So many died they were lined up in rows along the riverside.
Rescue teams described a "scene of carnage" as they battled to save scores of common dolphins which had become trapped in a Cornish river creek off the Fal Estuary, near Portscatho.
Fifteen kilometres (9.3m) away in the Helford River, near Gillan, another group had also become stranded. In total 26 animals died.
And in Falmouth Harbour on Monday evening a school of up to 10 young dolphins was spotted unusually close to the shore.
But the reason behind their strange behaviour remains a mystery.
Initial tests showed the dead animals appeared to have been well-fed and there were no obvious signs of disease or poisoning.
Questions are now being asked over what led to the fatal strandings, which experts believe were the worst ever seen in the UK.
There are on average 45 whale and dolphin strandings every year in the UK.
But it rarely happens en-masse.
Sarah Dolman, science officer for the Whale and Dolphin Conservation Society, said most of the stricken dolphins were juveniles, less than five years old.
They were common dolphins, found in large schools and native to UK waters.
She said the stranding of so many in two different rivers was unprecedented.
"The animals that were post-mortemed were all healthy. Over the next few months there will be all sorts of tests," she said.
"Noise is certainly one of the possibilities. Around the world naval sonar has in other cases caused animals to strand."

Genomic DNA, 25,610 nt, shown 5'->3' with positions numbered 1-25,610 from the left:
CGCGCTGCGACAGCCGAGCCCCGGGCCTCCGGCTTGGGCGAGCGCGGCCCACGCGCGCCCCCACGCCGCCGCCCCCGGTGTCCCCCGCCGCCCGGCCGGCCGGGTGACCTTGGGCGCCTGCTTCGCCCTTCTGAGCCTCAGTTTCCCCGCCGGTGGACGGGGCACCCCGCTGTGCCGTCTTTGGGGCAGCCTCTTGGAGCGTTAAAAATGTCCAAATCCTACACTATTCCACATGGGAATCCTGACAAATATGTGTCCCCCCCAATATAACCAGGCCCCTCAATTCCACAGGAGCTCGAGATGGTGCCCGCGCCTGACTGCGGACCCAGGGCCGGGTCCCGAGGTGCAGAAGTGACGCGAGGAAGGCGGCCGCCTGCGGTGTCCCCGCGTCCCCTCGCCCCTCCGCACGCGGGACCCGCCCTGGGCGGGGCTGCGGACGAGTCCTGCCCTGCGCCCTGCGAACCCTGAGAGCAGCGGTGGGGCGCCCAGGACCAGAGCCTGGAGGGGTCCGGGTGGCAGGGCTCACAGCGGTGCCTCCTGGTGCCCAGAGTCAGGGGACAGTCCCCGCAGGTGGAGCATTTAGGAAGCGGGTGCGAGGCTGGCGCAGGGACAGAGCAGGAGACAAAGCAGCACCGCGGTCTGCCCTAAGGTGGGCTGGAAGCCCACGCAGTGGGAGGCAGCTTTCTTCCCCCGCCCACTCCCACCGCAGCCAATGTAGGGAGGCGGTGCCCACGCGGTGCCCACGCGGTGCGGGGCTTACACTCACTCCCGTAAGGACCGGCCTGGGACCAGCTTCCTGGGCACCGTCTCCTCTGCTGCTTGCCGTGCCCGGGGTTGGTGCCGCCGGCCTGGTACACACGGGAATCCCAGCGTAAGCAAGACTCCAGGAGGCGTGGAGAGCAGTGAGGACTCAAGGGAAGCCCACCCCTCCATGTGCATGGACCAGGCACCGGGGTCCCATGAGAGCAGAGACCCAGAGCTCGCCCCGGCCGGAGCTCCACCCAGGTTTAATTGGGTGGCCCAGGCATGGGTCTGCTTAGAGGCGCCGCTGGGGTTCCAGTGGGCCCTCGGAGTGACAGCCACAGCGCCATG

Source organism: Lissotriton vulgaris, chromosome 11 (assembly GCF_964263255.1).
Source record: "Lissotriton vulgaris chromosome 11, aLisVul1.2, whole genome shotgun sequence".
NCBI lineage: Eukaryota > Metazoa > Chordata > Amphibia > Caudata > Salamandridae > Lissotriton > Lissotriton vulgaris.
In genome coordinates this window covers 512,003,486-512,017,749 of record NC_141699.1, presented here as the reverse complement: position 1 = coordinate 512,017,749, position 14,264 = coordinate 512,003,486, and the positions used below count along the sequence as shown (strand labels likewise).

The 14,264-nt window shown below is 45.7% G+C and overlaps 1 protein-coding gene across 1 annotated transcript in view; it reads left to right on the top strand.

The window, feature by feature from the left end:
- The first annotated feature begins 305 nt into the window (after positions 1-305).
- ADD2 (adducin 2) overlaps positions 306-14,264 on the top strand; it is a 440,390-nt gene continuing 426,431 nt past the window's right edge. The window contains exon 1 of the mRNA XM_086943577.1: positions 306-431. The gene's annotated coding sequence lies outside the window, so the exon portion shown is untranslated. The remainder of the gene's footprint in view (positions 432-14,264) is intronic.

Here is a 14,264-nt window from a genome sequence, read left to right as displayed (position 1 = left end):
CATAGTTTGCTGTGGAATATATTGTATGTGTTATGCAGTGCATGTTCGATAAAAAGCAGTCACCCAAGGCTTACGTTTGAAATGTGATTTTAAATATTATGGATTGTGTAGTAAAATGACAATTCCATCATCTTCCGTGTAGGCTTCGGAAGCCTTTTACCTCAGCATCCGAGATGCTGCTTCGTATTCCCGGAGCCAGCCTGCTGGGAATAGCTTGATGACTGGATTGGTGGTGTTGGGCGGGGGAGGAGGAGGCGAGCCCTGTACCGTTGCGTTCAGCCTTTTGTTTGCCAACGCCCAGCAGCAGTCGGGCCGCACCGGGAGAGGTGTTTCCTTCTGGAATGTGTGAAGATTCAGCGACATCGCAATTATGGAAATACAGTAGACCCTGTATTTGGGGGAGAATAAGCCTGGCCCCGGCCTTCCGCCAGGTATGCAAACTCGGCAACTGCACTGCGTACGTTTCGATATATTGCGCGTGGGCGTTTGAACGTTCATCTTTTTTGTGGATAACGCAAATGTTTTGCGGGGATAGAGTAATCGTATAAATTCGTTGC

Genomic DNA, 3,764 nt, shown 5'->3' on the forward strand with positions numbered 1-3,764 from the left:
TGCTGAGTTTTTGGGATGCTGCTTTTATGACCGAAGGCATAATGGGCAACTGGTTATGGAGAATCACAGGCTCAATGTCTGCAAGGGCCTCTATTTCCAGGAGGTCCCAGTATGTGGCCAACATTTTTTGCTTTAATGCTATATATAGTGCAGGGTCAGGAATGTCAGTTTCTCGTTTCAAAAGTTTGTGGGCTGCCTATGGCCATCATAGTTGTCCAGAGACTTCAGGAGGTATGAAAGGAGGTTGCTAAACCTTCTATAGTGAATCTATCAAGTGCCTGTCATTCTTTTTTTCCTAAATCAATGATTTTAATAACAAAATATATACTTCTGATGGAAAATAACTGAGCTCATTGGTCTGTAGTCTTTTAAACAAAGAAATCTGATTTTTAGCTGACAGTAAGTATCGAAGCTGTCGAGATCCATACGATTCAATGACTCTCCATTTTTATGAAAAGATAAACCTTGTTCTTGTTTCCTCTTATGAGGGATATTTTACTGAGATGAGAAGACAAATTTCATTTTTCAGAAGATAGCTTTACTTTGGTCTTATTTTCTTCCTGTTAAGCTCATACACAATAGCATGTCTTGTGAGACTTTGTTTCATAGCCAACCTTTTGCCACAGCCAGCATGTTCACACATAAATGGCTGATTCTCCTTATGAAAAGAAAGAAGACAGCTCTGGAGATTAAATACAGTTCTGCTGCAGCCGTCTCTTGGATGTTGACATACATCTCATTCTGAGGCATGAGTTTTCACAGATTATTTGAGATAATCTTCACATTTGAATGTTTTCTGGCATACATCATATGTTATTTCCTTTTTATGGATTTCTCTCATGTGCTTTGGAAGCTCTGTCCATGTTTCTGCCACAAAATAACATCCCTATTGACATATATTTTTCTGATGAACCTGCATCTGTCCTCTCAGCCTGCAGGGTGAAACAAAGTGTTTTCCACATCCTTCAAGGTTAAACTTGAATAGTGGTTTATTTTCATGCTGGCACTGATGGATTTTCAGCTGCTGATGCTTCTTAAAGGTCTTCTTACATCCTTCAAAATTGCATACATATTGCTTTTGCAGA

Ms Dolman said it was possible a predator such as a Killer Whale could have frightened the dolphins.
But she said this was an unlikely cause, as the dolphins were beached over such a wide coastal stretch.
The Royal Navy originally said none of its ships had been in the Falmouth area over the weekend but later admitted it had been carrying out a survey in the area at the time of the strandings.
But Trevor Weeks, from the British Divers Marine Life Rescue, said many disturbances could have unsettled the animals.
"Any sort of underwater shockwave or noise could cause dolphins to strand, it doesn't necessarily have to be a navy thing. Strandings have always occurred.
"There is factual data out there that naval sonar can cause strandings."
Liz Sandeman, director of operations at Marine Connection, said although sonar had been in existence for decades, evidence had only emerged in the last 10 years that it can cause dolphins and whales to strand.
Mr Weeks said some of the dolphins which were found out of the water had been saved by being put on to pontoon systems and towed slowly out to sea.
Others still in the shallow rivers were gently coaxed back into deeper waters.
But many were already dead when rescuers arrived, he said.
Sue White, also from the British Divers Marine Life Rescue, said: "They were scattered around a large area...something must have frightened them."
Another theory is that a few dolphins may have got into trouble while feeding and their distress calls lured others into the inlets.
"We have been told there was large algae blooms which the fish come and feed on and then the dolphins come in for a feeding frenzy," Ms White said.
Ms White said the recovery operation had been a tough experience for the rescue teams.
"We get the odd dolphin or whale stranded down there, but nothing on this scale.
"When you see the picture of the dolphins lying there dead, and there's no reason for it, it's very upsetting."